On any given day, one of these old buildings is liable to collapse, and these disintegrations suggest that something is desperately wrong. Vulnerable Cubans live within the decaying structures of a distressed economy and a restrictive political system. These aged buildings — beset with rot on the outside and the inside — are symptomatic of a troubled history and a precarious present. And these fragile edifices are symptomatic of the Cuba Carlos Manuel Álvarez limns in his debut novel The Fallen, translated from the Spanish by Frank Wynne. The volume artfully diagnoses the spiritual and material maladies of contemporary Cuban life through the lens of a single family, a household threatened by decay, exterior and interior.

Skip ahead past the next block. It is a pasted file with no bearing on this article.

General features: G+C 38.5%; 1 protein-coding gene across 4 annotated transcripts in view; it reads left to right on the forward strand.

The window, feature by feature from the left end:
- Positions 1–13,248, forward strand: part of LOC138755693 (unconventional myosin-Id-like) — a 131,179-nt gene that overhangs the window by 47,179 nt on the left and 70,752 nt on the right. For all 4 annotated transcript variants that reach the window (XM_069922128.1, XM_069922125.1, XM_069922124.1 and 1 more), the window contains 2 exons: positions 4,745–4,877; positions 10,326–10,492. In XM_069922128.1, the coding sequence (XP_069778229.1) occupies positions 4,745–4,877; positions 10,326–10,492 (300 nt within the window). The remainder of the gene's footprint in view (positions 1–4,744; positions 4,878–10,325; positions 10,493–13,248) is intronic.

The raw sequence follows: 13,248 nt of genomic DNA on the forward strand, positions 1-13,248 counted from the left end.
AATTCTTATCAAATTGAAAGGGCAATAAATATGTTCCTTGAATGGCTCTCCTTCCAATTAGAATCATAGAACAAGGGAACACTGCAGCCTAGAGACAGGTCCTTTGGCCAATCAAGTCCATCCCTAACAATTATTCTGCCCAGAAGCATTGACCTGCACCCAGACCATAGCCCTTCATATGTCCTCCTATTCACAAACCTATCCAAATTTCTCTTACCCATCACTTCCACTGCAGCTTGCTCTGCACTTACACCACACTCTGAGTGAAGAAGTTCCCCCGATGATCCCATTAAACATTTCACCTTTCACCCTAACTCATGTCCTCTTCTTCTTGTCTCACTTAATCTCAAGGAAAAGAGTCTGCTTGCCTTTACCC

Contrary to those writers fighting against the notion that Cuba is frozen-in-time, Álvarez envisions the country as an island in the grip of stasis. He does not think that dynamic or vital energies drive the glaring contradictions in Cuban society. He approaches what he sees as a cultural sickness as if he were a doctor, though he makes use of metaphors instead of a stethoscope or scalpel. Perhaps a coroner might be a better description; his Cuba seems to be in a terminal condition, beyond doctoring.